The use of nutritional guidance within chiropractic patient management: A survey of 333 chiropractors from the ACORN practice-based research network
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- Journal Article
- Chiropractic and Manual Therapies, 2018, 26 (1)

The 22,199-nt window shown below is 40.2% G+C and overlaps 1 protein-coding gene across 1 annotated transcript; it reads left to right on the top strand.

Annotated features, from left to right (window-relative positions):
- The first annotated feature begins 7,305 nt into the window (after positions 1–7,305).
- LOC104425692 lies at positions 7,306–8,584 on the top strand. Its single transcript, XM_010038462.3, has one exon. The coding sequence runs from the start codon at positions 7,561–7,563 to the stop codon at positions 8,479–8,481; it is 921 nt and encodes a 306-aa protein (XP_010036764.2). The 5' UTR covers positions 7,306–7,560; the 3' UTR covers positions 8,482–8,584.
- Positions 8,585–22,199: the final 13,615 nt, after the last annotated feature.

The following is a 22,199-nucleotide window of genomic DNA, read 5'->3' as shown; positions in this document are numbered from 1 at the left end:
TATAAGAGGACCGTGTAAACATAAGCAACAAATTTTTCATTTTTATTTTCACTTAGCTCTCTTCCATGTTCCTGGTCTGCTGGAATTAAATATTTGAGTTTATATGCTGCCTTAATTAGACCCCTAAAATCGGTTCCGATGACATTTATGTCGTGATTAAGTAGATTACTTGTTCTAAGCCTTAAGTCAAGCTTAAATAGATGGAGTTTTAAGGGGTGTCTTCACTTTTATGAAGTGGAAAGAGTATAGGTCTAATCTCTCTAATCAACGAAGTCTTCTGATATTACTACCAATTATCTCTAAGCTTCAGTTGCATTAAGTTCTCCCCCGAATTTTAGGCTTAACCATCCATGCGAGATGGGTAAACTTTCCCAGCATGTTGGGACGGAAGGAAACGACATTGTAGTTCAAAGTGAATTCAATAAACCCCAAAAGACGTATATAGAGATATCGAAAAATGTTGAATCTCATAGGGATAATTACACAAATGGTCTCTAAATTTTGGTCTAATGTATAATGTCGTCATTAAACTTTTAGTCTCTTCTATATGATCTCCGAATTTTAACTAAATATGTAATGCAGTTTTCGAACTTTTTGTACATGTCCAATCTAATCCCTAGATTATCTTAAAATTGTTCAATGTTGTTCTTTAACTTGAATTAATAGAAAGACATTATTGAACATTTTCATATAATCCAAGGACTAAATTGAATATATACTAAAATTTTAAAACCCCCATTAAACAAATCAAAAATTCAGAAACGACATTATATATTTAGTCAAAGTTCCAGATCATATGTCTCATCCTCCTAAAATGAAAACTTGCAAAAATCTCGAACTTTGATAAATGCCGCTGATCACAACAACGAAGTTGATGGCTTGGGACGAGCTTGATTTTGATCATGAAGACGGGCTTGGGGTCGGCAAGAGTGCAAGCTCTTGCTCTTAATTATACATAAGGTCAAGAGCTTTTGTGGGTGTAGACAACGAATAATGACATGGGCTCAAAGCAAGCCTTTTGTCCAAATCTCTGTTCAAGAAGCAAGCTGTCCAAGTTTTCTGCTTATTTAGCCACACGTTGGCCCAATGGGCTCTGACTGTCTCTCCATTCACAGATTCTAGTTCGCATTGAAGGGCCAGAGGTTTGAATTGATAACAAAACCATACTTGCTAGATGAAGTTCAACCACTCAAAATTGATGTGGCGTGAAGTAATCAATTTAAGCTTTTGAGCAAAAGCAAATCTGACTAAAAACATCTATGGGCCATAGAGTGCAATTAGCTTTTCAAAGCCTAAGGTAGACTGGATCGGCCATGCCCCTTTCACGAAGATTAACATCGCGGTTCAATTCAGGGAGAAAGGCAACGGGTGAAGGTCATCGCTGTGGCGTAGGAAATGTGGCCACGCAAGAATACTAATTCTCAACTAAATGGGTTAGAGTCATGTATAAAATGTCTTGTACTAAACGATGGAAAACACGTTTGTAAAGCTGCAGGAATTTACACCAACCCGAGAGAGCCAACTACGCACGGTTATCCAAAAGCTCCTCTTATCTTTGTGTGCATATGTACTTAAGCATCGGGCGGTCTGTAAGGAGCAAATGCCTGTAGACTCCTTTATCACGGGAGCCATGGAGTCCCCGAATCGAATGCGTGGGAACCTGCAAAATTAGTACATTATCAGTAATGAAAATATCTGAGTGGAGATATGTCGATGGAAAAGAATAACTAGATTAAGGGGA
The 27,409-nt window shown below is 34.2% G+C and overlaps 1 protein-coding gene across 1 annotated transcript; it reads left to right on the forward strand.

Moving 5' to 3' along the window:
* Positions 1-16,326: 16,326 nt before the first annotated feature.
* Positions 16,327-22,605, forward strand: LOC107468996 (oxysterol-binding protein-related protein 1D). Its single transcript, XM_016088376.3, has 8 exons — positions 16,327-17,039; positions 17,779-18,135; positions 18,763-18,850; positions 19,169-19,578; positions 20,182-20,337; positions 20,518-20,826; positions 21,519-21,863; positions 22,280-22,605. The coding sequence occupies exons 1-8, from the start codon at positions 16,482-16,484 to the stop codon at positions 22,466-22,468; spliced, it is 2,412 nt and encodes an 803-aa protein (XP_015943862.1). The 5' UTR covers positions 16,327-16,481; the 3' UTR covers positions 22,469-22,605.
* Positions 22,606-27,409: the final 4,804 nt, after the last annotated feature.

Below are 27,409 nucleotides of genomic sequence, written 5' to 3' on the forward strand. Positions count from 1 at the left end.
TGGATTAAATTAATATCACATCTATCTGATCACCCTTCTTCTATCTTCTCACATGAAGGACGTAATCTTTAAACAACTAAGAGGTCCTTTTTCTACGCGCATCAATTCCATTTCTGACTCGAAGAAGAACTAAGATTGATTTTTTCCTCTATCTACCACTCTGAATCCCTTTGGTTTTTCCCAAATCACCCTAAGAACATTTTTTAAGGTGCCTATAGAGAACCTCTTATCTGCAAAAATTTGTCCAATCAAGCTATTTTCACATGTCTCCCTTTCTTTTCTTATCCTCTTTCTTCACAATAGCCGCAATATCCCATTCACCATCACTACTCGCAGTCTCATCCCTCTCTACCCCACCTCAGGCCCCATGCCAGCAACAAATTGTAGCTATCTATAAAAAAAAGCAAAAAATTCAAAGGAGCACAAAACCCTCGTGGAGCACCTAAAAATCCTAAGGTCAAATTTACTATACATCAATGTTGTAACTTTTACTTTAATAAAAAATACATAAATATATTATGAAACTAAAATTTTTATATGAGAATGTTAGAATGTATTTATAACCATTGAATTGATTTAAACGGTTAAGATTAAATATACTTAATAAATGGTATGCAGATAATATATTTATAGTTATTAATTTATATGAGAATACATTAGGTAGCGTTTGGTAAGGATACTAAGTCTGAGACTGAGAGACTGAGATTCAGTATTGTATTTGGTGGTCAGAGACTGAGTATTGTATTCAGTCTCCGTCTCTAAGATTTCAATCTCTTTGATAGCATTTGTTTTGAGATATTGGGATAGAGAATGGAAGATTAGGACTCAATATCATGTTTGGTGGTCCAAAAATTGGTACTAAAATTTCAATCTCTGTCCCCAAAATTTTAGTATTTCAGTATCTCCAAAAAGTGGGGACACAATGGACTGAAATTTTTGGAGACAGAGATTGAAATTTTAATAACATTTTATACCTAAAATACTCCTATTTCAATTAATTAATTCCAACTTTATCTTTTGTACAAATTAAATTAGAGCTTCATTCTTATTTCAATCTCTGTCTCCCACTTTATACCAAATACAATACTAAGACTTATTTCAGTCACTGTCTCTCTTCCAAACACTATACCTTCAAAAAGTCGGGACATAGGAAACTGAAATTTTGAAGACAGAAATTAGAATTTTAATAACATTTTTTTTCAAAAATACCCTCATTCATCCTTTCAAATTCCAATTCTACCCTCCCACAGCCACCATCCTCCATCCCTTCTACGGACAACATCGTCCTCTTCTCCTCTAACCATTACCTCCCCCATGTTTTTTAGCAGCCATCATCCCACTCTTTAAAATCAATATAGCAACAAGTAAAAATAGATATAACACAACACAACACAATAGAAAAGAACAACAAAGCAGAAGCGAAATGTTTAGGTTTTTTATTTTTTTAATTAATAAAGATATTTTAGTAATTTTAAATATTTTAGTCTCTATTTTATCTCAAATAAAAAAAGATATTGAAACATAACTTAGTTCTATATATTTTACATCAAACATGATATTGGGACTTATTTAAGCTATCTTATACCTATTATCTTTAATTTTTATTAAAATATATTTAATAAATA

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© 2018 The Author(s). Background: Food consumption and nutritional status affect an individual's health throughout their life-course and an unhealthy diet is a major risk factor for the current global burden of chronic disease. The promotion of health and good nutrition through healthy eating requires the active involvement of all health professionals including chiropractors. This paper reports findings from the first nationally representative examination of the use of nutritional guidance within chiropractic patient management in Australia. Methods: A sample of 1000 practising chiropractors was randomly selected from the Australian Chiropractic Research Network (ACORN) practice-based research network database for a cross-sectional study and 33% participated in the online survey in November 2016. The questionnaire, based on previous designs used in similar surveys and nutrition resources developed by the National Health and Medical Research Council, was pretested prior to the survey. Pearson's Chi square and bivariate logistic regression were undertaken to explore relationships with variables of interest. Results: The demographic details of the respondents are similar to those of the chiropractic workforce registered in Australia. Most chiropractors provided nutritional advice as part of their patient care and around a quarter provided specific dietary advice to their patients, including the use of nutrition supplements. Nutrition-related conditions most commonly encountered by the chiropractors were musculoskeletal, usually inflammatory in origin. Common nutritional assessment methods used included questioning patients to assess their nutritional and health status and physical appearance. Most of the participants provided nutritional resources to their patients in their clinics. However, the Australian Dietary Guidelines and the accompanying Australian Guide to Healthy Eating were not well utilised by the respondents. Australian chiropractors often referred patients with nutrition issues to qualified dietitians and other health professionals when deemed necessary. Conclusions: Australian chiropractors regularly provide nutritional advice and appear to acknowledge the importance of nutrition in their clinical practice especially for patients presenting with chronic disease. If chiropractors are to fulfil their potential in providing such wider public health and preventative health advice to patients, further research examining the utilisation of evidence-based nutrition resources within chiropractic patient management is recommended.
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